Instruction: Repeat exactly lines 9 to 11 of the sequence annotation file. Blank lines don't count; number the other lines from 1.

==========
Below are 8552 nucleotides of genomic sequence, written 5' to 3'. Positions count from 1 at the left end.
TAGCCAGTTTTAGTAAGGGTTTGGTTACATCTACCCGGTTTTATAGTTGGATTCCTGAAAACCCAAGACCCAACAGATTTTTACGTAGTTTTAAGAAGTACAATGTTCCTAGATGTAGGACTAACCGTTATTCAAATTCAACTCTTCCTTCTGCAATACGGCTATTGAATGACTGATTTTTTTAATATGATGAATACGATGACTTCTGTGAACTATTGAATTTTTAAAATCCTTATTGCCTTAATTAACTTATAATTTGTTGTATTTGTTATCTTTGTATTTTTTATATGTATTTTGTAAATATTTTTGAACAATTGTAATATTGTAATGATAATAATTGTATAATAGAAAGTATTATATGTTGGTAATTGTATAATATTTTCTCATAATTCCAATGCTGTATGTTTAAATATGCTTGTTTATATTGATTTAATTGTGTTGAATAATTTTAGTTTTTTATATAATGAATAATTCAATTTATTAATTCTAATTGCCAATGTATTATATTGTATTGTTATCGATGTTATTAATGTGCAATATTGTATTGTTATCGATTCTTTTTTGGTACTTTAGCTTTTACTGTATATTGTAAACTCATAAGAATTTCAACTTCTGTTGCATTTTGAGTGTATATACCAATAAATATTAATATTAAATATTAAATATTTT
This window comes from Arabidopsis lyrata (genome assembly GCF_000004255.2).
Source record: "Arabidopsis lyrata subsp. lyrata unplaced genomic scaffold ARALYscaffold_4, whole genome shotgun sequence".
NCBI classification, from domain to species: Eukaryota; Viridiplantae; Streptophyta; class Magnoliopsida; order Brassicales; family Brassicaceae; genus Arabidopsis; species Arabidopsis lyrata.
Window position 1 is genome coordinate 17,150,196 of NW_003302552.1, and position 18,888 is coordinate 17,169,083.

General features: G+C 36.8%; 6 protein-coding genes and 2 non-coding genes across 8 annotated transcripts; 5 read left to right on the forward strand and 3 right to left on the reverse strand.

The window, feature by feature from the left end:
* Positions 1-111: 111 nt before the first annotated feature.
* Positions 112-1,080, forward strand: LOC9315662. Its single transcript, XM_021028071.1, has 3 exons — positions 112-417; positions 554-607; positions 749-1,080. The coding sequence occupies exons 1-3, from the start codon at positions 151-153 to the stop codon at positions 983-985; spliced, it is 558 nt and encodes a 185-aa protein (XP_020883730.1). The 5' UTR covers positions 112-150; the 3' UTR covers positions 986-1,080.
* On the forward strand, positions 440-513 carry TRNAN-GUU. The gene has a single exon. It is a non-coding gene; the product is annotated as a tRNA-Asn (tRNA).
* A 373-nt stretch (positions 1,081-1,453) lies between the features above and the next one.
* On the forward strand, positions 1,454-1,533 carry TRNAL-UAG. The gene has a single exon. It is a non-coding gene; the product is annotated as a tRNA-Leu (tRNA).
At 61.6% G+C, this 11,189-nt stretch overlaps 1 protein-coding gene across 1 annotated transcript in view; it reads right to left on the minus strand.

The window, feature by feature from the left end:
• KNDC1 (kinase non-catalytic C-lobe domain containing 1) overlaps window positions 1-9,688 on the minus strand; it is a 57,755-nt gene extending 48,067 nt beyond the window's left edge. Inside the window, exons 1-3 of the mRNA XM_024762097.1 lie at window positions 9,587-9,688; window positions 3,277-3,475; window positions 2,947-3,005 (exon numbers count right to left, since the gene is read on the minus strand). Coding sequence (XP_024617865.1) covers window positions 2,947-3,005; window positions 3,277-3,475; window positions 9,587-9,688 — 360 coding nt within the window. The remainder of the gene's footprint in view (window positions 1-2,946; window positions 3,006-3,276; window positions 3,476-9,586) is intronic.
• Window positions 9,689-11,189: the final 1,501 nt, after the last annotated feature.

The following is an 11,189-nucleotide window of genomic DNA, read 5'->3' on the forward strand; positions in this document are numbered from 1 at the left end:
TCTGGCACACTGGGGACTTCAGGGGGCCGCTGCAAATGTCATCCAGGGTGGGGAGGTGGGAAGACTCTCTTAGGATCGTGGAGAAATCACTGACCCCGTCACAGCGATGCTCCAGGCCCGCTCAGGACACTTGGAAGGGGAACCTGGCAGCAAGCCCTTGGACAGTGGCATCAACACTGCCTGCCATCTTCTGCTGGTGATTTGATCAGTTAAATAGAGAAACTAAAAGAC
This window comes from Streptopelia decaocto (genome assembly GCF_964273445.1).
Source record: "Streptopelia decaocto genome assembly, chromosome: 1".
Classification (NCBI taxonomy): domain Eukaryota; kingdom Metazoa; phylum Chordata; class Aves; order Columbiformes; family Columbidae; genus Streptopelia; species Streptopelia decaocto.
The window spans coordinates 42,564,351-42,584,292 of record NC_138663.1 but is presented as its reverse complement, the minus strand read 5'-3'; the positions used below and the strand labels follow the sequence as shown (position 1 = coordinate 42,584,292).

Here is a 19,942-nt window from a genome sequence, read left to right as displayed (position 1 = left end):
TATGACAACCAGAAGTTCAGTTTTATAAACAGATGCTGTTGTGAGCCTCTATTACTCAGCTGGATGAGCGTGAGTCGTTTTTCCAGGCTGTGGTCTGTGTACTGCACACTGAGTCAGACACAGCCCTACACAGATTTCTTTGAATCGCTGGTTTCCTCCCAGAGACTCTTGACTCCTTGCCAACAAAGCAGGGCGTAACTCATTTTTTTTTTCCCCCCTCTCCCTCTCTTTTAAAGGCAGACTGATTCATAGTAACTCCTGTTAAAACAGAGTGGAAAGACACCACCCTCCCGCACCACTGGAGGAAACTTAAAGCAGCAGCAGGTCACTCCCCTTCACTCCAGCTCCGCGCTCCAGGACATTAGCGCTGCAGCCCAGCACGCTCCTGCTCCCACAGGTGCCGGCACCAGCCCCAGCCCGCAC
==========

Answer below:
* Positions 1-111: 111 nt before the first annotated feature.
* Positions 112-1,080, forward strand: LOC9315662. Its single transcript, XM_021028071.1, has 3 exons — positions 112-417; positions 554-607; positions 749-1,080. The coding sequence occupies exons 1-3, from the start codon at positions 151-153 to the stop codon at positions 983-985; spliced, it is 558 nt and encodes a 185-aa protein (XP_020883730.1). The 5' UTR covers positions 112-150; the 3' UTR covers positions 986-1,080.
* On the forward strand, positions 440-513 carry TRNAN-GUU. The gene has a single exon. It is a non-coding gene; the product is annotated as a tRNA-Asn (tRNA).